MRI has a relatively low sensitivity and is dependent on the examination protocol (12). The diagnosis should be confirmed by biopsy and histological analysis (13). As in our case, the diagnosis is most frequently made after the tumour has been removed (6).

    Treatment in most cases is limb-sparing with excision followed by radiotherapy with or without chemotherapy. However, excision of tumours in the hand is often problematic due to proximity to nerves and tendons that are crucial to hand function. For tumours located close to important nerves, marginal excision may be appropriate, although more radical excision is essential to reduce the risk of local recurrence (6, 9). Synovial sarcoma, which was the diagnosis in our case, is known to be difficult to diagnose clinically and radiologically, and has a high rate of recurrence. Recurrence has been documented even after more than ten years (14). Five-year survival in patients with soft tissue sarcoma of the hand is estimated at 80–90 % (9, 15).

    This case report illustrates the challenges of diagnosing and managing a very rare condition. With the benefit of hindsight, we can learn some lessons and ask: Was there anything in the case history or clinical presentation that should have made us aware that the lump was actually a malignancy? The patient's description of 'pain radiating to the thumb' might have raised suspicion of a nerve involvement. Our view is that ultrasound examination can exclude a typical superficial cyst, but is of limited value for tissue characteristics in isoechoic or hypoechoic soft tissue lesions and masses deep to fascia. The purpose of MRI scanning of a small soft tissue lesion is to gain more information than with a clinical examination, both about precise location and tissue characteristics.

    The location was highly unusual both for a ganglion and the most common solid tumours, but might have been consistent with a schwannoma. According to the case history, the lump had not grown particularly rapidly, and the symptoms were not alarming. The modest size and appearance did not raise suspicion of aggressive growth, and the initial interpretation of the MRI image suggested a benign tumour. Overall, there were no obvious aspects pointing to malignancy. This recognition is quite common with sarcomas of the hand and illustrates the challenges posed by a patient with a lump in their hand (9). The vast majority of lumps in hands are benign. In exceptional cases, however, malignancies can mimic benign tumours.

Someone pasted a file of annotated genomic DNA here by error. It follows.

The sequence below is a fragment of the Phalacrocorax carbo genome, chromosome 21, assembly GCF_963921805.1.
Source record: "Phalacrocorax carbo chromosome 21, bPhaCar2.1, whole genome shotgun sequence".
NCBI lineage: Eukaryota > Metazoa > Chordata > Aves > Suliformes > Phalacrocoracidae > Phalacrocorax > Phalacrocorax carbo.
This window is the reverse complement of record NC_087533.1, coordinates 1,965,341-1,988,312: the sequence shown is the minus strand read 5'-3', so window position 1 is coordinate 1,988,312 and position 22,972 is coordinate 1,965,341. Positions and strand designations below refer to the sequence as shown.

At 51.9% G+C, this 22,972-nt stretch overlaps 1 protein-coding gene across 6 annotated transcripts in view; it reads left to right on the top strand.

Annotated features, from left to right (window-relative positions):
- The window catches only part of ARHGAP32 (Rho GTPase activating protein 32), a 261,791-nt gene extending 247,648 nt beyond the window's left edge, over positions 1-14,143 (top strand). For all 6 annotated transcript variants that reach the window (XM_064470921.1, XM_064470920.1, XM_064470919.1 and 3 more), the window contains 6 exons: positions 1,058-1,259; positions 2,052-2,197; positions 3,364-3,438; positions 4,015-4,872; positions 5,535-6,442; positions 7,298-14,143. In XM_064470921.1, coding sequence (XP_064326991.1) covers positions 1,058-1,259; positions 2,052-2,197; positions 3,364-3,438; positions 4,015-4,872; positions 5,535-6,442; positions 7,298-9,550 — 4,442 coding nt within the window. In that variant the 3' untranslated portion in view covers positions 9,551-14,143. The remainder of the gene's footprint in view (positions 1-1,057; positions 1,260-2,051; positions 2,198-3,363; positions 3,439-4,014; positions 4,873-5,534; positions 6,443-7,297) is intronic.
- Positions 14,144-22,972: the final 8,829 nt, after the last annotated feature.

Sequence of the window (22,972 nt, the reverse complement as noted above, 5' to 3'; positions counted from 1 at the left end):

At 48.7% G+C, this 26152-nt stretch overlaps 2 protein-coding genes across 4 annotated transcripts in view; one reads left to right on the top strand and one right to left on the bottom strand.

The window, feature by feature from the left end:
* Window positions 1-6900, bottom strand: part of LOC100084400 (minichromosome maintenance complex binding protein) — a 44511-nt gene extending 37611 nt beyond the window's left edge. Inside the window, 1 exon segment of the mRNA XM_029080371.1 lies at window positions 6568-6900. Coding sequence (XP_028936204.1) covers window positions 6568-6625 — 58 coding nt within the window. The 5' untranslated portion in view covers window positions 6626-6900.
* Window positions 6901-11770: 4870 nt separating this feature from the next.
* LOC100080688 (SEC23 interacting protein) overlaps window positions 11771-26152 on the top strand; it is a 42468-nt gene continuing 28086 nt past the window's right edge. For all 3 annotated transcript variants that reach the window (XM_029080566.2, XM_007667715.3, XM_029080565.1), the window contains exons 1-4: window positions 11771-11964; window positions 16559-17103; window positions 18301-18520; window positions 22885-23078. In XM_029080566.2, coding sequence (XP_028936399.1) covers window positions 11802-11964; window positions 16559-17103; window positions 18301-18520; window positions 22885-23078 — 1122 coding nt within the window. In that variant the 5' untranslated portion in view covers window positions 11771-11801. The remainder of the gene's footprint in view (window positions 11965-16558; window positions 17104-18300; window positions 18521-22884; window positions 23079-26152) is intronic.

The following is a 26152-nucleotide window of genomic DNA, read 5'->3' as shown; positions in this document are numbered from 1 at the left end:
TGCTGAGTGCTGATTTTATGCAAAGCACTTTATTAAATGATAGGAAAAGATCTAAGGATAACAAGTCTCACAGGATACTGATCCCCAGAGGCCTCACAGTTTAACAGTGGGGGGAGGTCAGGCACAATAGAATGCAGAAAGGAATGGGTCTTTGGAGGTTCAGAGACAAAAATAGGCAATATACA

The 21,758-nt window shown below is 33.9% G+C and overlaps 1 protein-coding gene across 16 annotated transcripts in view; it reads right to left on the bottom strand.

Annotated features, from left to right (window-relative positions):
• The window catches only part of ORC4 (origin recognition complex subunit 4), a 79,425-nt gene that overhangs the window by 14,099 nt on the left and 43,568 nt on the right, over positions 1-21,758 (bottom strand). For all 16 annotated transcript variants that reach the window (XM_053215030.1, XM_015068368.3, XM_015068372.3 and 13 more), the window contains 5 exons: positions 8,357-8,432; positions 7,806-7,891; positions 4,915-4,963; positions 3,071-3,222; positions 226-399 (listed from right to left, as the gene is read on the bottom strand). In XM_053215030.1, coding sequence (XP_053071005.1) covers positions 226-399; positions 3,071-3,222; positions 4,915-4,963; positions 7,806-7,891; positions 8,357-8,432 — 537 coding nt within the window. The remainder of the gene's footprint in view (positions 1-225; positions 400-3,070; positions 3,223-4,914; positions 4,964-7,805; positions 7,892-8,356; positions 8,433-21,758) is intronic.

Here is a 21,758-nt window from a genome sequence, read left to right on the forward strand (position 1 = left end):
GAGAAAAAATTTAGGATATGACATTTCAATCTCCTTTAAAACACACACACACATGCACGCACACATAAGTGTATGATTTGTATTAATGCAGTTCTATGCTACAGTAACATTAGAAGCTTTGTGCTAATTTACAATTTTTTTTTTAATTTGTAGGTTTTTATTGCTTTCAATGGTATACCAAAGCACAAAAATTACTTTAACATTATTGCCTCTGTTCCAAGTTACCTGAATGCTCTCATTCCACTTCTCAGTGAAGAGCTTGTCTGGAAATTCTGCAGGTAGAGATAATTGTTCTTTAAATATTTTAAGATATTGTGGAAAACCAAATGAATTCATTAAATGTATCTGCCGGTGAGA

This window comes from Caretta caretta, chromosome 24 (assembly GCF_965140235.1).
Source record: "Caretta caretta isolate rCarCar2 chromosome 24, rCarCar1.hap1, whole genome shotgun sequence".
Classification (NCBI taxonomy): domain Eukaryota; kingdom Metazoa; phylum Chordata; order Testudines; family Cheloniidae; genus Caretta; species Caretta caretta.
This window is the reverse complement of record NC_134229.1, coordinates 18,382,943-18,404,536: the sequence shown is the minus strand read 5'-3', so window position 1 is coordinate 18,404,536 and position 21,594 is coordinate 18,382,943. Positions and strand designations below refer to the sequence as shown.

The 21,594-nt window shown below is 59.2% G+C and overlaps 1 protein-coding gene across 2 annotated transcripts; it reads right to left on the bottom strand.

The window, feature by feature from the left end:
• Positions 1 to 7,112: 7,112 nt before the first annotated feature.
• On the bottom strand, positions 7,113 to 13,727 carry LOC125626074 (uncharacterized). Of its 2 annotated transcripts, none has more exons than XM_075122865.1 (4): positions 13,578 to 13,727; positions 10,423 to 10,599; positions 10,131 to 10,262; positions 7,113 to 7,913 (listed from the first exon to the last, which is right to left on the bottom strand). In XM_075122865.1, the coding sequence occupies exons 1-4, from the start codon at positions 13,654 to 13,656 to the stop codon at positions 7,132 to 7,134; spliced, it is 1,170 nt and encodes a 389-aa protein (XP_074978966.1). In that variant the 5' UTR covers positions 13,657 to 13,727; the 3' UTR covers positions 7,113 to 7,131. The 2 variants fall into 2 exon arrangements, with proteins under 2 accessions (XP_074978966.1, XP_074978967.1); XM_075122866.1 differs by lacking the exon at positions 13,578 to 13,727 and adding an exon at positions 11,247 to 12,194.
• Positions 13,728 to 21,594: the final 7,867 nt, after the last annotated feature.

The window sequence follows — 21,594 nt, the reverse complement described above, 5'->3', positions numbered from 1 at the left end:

Nonetheless, the case report does illustrate 'sequential errors' in the chain of treatment from the general practitioner to the specialist. The general practitioner referred the patient with a suspected ganglion. The surgeon at the local hospital operated on the patient based on the working diagnosis of ganglion, but realised peroperatively that it looked more like a schwannoma. The regional hospital performed surgery on the patient in the belief that the tumour was a schwannoma, which turned out to be incorrect. It is reasonable to conclude that the assessment from the referrer heavily influenced the diagnostic reasoning (or rather lack of differential diagnostic reasoning) in the next link of the chain.



    Lumps in the hand and wrist are generally benign, and the most common conditions can often be diagnosed clinically. Sarcomas of the hand are extremely rare, but malignancy must be considered if there are any inconsistencies with the most typical benign conditions. MRI scanning is the first-line investigation if the diagnosis is uncertain and can be critical for making a diagnosis and planning surgery. Radiologists performing first-line investigations should describe the appearance and location precisely, but with the necessary reservations about the diagnosis, particularly for non-specific, small and solid lesions. Patients suspected of having malignant tumours should be referred to a regional sarcoma centre. Diagnosed benign lumps without troublesome symptoms generally do not require surgery. If surgery is appropriate, the patient should be referred to a specialist health service, preferably with expertise in hand surgery. Adequate anaesthesia, bloodless field and loupes are required for optimal visualisation during surgery. The case report reminds us that apparently benign lumps on the hand may, in rare cases, be malignancies with serious prognoses.

    The patient has given consent for the article to be published.

    The article has been peer-reviewed.